Thursday, May 27, 2010

Tongues of Fire

John Bryant, Denver, N.C.

Like most field education students, my first Sunday at Salem United Methodist Church was Pentecost. I really appreciated how the church weaved several aspects of Pentecost into the service. The confirmation students officially joined the church on Sunday. Since we recognize Pentecost as the birth of the church, this makes a lot of sense. But I had not ever really stopped to consider putting the two elements together. I hope the youth recognized the significance of the timing but even if not, I found meaningful.

Part of the Pentecost service incorporated a dance by seven girls in the children and youth program at Salem. They had three banners, some ribbons, and two flags in the color of fire (red, orange, and yellow). The two flags were the most interesting part for me. At the end of the dance, two girls stood in the center aisle and waved the flags overhead. For a period of time the rippling of the flags was all you could hear. The routine gave me a real sense of the freedom and movement of fire which brought alive the story of Pentecost for me. The sight and sound of the flags rippling like tongues of fire above the heads of the congregation offered a glimpse of what that fateful day in Jerusalem might have looked like.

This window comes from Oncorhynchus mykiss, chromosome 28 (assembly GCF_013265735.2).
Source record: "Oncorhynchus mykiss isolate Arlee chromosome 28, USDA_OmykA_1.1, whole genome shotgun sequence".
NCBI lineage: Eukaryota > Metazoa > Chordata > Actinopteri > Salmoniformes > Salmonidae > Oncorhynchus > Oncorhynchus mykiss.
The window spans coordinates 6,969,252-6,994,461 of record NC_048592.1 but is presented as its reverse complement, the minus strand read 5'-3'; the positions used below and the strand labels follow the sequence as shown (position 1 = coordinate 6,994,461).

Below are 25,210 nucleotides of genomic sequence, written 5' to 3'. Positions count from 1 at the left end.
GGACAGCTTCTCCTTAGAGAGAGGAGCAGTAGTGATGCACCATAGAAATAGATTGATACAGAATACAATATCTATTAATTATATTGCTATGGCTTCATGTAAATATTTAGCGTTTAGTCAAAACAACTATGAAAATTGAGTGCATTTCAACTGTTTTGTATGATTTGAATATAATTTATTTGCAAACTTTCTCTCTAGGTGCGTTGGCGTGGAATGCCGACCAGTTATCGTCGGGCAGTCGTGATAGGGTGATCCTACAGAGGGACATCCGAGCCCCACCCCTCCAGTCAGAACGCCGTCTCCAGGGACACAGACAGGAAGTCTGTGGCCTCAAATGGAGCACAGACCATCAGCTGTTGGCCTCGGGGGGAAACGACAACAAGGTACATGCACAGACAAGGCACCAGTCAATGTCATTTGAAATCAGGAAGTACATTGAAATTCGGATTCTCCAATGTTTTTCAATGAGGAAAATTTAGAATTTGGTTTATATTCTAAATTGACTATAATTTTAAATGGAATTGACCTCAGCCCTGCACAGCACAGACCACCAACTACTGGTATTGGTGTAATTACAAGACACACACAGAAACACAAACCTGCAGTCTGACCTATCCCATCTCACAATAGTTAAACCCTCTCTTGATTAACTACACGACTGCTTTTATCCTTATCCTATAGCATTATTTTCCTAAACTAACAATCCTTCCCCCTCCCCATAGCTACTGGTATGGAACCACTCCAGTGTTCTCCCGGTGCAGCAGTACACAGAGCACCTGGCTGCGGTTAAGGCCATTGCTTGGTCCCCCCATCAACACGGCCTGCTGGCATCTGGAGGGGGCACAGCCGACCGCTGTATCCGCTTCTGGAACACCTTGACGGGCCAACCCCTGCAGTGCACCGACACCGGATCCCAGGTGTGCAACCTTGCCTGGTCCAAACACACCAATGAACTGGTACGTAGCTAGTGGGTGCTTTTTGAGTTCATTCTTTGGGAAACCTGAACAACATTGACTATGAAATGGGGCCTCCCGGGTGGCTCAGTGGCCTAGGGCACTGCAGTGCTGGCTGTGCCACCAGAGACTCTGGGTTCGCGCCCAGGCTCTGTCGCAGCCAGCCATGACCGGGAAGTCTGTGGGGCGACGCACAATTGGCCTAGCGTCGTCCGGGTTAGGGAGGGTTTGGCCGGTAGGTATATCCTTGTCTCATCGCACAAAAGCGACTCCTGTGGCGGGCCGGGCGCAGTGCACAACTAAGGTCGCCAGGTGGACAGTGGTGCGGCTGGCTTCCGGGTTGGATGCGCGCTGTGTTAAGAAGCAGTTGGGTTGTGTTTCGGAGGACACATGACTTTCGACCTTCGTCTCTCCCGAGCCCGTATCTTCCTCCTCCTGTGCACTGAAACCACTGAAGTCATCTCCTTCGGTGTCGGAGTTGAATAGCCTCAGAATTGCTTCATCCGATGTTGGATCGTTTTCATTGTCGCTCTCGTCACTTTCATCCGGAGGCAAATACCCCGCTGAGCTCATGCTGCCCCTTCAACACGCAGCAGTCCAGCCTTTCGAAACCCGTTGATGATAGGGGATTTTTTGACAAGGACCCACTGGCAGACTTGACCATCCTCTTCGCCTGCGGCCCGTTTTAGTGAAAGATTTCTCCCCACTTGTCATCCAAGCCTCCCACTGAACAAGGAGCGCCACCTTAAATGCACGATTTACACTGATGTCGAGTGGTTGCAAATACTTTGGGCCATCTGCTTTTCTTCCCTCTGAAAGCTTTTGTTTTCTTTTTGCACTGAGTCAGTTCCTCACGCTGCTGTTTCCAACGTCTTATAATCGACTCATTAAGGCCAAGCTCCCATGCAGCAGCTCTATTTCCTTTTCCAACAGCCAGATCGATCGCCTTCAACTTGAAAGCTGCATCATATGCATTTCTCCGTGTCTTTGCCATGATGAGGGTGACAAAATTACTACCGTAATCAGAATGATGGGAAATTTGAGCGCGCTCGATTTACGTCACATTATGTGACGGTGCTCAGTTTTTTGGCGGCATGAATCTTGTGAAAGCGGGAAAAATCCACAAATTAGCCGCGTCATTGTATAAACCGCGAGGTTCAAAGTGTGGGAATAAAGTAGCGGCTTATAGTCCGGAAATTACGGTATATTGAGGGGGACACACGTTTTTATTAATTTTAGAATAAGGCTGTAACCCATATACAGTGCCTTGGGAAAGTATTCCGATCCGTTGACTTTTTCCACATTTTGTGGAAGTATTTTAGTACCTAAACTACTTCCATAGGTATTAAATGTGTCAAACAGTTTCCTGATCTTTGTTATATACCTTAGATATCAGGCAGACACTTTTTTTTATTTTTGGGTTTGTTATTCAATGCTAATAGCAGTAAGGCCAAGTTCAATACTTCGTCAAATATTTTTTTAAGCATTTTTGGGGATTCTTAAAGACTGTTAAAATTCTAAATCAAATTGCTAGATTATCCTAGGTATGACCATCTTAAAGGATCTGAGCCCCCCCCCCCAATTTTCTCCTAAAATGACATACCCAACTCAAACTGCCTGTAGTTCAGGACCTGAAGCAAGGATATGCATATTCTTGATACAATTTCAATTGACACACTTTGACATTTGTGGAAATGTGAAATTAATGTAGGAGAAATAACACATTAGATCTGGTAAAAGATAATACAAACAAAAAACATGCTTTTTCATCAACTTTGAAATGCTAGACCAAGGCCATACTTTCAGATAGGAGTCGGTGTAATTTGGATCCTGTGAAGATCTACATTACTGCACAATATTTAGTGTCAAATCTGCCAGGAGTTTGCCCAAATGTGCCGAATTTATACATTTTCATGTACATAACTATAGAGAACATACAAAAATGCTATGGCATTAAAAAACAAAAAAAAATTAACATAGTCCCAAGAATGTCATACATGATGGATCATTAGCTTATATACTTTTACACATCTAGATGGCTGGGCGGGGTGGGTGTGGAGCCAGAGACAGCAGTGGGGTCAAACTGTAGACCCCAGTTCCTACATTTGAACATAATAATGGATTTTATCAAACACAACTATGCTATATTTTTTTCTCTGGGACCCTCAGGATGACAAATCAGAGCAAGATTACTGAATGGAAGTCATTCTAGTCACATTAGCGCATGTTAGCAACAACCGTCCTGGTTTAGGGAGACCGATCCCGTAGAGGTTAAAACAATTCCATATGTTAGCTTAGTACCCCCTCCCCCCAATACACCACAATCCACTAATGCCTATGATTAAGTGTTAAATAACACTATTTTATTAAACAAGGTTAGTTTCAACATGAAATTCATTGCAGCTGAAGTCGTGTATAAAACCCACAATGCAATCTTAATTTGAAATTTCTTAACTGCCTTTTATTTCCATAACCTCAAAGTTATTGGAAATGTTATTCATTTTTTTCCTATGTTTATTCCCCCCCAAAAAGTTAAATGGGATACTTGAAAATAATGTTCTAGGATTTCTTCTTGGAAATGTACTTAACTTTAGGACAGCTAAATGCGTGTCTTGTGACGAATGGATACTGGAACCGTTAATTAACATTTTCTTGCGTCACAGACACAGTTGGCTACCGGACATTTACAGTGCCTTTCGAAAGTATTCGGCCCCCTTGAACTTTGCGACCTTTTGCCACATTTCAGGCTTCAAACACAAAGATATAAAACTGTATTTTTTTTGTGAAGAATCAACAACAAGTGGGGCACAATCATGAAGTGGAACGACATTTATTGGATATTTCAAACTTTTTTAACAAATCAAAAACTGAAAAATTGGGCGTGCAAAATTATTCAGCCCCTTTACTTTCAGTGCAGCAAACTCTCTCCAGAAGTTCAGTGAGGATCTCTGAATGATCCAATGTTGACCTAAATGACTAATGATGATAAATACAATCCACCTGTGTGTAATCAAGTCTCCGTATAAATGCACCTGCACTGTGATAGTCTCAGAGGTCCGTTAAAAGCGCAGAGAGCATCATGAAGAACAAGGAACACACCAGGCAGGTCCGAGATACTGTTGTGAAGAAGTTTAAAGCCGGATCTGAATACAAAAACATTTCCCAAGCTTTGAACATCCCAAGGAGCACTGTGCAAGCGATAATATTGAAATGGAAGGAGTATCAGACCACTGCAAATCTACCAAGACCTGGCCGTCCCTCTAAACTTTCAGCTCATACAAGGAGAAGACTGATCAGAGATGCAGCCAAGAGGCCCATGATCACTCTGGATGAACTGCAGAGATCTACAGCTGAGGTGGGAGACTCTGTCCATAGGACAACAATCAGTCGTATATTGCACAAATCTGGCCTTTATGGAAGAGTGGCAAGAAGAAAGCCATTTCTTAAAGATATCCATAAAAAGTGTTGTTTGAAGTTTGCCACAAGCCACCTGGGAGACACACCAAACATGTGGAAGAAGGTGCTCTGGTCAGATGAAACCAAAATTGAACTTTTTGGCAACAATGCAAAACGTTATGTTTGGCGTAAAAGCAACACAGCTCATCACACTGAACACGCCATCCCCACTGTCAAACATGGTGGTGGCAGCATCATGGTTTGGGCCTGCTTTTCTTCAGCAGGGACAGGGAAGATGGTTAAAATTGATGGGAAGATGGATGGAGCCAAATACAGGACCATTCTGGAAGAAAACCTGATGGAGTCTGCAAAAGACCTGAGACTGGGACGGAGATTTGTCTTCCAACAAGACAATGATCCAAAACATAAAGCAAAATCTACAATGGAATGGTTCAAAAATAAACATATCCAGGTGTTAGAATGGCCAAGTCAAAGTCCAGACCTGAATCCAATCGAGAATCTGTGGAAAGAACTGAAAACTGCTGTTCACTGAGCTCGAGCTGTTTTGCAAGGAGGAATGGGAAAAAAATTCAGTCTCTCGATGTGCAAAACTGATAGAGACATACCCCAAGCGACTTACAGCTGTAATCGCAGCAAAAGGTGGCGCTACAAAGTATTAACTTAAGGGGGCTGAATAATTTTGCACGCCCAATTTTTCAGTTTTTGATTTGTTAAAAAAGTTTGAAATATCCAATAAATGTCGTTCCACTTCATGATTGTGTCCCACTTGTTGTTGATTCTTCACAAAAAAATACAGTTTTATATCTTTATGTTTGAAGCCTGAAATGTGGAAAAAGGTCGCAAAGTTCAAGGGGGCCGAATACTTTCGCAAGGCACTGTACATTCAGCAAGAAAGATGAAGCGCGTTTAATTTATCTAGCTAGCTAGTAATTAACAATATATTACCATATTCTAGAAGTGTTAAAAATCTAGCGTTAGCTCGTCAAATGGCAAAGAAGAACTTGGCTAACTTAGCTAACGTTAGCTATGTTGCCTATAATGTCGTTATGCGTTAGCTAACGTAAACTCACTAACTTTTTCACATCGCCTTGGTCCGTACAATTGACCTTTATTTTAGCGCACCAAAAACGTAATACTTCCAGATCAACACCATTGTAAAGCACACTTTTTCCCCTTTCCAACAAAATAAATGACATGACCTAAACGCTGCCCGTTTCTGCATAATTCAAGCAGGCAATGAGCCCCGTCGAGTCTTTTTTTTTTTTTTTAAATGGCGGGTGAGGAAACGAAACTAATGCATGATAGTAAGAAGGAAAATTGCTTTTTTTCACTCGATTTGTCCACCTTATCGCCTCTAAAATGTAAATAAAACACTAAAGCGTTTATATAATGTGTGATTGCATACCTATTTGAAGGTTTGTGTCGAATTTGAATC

To all those students in field education placements this summer, to all those persons in their congregations, remember this. You can’t bottle the Holy Spirit or control it. It moves free like fire.

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